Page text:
If you are in the States, you can check out an online copy of the title story featured in The New York Times. If not or if you’re unwilling to pay a premium for NYTimes, grab a Virtual Private Network (it’s perfect for taking out the sneaky blocking services in any country) and then head right here for the same text.

Available on Amazon. Paperback, Hardcover, Kindle. Starting at $9.52.

  1. The World’s Largest Man, by Harrison Scott Key

Ready for a dose of Southern charm? Harrison Scott Key’s debut novel is full of laughs, tears, and plenty of Southern idiosyncrasies that make people outside the South wonder how Southerners stick around, and Southerner’s wonder how anyone could live anywhere else. An intensely personal look at the author’s relationship with his father, The World’s Largest Man delivers anecdotal lessons through life stories that, at many times, seem like your own. If stories about how people came to be are your favorite genre, this book is the kind that will make you believe that everything little thing really is going to be all right.

the world's largest man

Available on IndieBound. Hardcover. $26.99.

 

  1. Back in the Day Bakery: Made with Love Cookbook, by Cheryl & Griffith Day

 

Is there a better season for pursuing a new hobby than the summer? And what better time to learn how to cook than when there will be plenty of people around to eat it? Check out Cheryl & Griffith’s second cookbook (The Back in the Day Bakery Cookbook was a New York Times Bestseller) for the next round of delectable, homegrown recipes that will remind you of spending summer in your mom’s kitchen. From rosemary focaccia to great brownies, there’s something in the pages that will delight anyone whether it’s dessert time or snack time. Whether you’re just into reading cookbooks or just looking for the best person to do some cooking with, I will warn you, this book will give you a serious sweet tooth!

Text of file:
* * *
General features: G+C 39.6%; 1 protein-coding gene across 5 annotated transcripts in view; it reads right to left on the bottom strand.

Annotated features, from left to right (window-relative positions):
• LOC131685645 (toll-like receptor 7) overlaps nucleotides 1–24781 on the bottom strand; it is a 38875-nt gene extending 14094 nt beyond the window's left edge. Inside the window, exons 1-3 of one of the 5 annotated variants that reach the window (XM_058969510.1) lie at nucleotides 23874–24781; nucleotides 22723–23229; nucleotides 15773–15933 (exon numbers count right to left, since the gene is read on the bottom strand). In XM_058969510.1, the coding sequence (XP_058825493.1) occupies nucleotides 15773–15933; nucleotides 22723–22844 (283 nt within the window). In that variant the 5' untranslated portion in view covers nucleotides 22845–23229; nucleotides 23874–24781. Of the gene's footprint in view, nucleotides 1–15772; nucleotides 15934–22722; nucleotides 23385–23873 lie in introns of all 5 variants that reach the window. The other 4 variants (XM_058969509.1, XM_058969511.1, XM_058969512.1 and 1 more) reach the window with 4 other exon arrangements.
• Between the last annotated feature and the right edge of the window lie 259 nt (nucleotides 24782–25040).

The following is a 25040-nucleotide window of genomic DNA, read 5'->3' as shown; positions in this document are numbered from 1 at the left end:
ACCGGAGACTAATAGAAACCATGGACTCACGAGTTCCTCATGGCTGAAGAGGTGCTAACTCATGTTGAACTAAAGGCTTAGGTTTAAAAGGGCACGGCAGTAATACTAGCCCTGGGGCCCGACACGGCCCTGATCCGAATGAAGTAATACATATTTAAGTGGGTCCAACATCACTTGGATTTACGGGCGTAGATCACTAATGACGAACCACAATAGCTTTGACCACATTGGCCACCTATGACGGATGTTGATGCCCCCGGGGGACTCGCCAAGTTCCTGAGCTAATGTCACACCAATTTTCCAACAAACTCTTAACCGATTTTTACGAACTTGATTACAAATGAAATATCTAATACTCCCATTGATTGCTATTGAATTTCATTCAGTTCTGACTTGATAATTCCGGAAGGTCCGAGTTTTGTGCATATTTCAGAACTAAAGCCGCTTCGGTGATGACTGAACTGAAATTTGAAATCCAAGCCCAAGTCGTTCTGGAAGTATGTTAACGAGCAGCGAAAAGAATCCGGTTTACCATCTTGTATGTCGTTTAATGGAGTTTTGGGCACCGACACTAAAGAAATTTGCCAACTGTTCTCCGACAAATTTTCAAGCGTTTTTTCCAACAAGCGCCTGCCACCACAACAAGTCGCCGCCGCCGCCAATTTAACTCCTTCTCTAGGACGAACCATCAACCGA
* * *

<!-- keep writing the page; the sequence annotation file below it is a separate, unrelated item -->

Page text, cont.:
back in the day bakery

Available on Amazon. Hardcover. $13.13.

From affairs to pastries, this summer list is chock full of the kind of reads that will make you change your mind about priorities and maybe even have you at home in bed before dark, with not a single mention of Netflix and Chill. So forget all the summer blockbusters, sit down with a good book instead!

About the Author: Cassie is a digital nomad who splits her time between reading her way through the stacks at Barnes and Noble and finding the next great TV show to binge on—no Game of Thrones spoilers, please! Whether it’s written or watchable, great storytelling is her weakness, and she’s out to share the written (and spoken) word with the world.  For more from Cassie, you can check her out at http://culturecoverage.com.  Other great posts are here and here.

[Special thanks to Cassie for her exceptional guest post.  We hope to have her back at The Dunce Academy again soon, maybe even with her own honorary Dunce #______________ designation.  I think we have a vacancy for a Dunce Six!  Happy reading!!!]

Leave a Reply

Your email address will not be published. Required fields are marked *